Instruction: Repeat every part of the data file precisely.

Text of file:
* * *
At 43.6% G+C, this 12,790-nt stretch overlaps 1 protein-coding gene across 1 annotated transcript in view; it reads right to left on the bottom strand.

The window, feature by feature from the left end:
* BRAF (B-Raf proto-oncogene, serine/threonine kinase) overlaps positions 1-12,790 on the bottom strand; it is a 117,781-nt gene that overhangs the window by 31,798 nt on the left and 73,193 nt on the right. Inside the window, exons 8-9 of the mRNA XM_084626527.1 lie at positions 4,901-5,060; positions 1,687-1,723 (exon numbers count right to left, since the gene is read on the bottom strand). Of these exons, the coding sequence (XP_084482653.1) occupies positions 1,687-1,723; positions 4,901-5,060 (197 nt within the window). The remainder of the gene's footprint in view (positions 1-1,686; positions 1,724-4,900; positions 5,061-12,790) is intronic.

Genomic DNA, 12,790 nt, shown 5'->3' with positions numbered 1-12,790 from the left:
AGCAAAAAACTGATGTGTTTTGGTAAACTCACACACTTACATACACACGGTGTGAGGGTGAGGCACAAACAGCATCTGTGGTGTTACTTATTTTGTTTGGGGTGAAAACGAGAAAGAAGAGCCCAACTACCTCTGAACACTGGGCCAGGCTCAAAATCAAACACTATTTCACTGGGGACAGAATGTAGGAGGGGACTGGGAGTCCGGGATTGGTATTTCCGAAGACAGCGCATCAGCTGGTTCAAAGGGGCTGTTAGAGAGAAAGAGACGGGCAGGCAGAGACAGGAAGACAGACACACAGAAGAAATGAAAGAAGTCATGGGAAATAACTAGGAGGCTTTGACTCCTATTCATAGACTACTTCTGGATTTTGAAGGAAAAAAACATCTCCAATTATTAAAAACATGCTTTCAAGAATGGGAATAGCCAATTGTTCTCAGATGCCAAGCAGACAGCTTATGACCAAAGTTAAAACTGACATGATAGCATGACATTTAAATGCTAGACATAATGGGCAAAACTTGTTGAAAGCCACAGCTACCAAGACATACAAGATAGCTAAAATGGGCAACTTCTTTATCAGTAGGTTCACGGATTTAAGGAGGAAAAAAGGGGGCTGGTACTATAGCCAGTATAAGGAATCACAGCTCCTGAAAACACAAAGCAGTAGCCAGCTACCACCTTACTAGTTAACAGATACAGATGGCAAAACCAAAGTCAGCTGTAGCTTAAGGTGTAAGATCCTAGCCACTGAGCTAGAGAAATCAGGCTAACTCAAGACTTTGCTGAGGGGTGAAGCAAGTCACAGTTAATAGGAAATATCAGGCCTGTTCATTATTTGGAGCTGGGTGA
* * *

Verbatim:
At 43.6% G+C, this 12,790-nt stretch overlaps 1 protein-coding gene across 1 annotated transcript in view; it reads right to left on the bottom strand.

The window, feature by feature from the left end:
* BRAF (B-Raf proto-oncogene, serine/threonine kinase) overlaps positions 1-12,790 on the bottom strand; it is a 117,781-nt gene that overhangs the window by 31,798 nt on the left and 73,193 nt on the right. Inside the window, exons 8-9 of the mRNA XM_084626527.1 lie at positions 4,901-5,060; positions 1,687-1,723 (exon numbers count right to left, since the gene is read on the bottom strand). Of these exons, the coding sequence (XP_084482653.1) occupies positions 1,687-1,723; positions 4,901-5,060 (197 nt within the window). The remainder of the gene's footprint in view (positions 1-1,686; positions 1,724-4,900; positions 5,061-12,790) is intronic.

Genomic DNA, 12,790 nt, shown 5'->3' with positions numbered 1-12,790 from the left:
AGCAAAAAACTGATGTGTTTTGGTAAACTCACACACTTACATACACACGGTGTGAGGGTGAGGCACAAACAGCATCTGTGGTGTTACTTATTTTGTTTGGGGTGAAAACGAGAAAGAAGAGCCCAACTACCTCTGAACACTGGGCCAGGCTCAAAATCAAACACTATTTCACTGGGGACAGAATGTAGGAGGGGACTGGGAGTCCGGGATTGGTATTTCCGAAGACAGCGCATCAGCTGGTTCAAAGGGGCTGTTAGAGAGAAAGAGACGGGCAGGCAGAGACAGGAAGACAGACACACAGAAGAAATGAAAGAAGTCATGGGAAATAACTAGGAGGCTTTGACTCCTATTCATAGACTACTTCTGGATTTTGAAGGAAAAAAACATCTCCAATTATTAAAAACATGCTTTCAAGAATGGGAATAGCCAATTGTTCTCAGATGCCAAGCAGACAGCTTATGACCAAAGTTAAAACTGACATGATAGCATGACATTTAAATGCTAGACATAATGGGCAAAACTTGTTGAAAGCCACAGCTACCAAGACATACAAGATAGCTAAAATGGGCAACTTCTTTATCAGTAGGTTCACGGATTTAAGGAGGAAAAAAGGGGGCTGGTACTATAGCCAGTATAAGGAATCACAGCTCCTGAAAACACAAAGCAGTAGCCAGCTACCACCTTACTAGTTAACAGATACAGATGGCAAAACCAAAGTCAGCTGTAGCTTAAGGTGTAAGATCCTAGCCACTGAGCTAGAGAAATCAGGCTAACTCAAGACTTTGCTGAGGGGTGAAGCAAGTCACAGTTAATAGGAAATATCAGGCCTGTTCATTATTTGGAGCTGGGTGA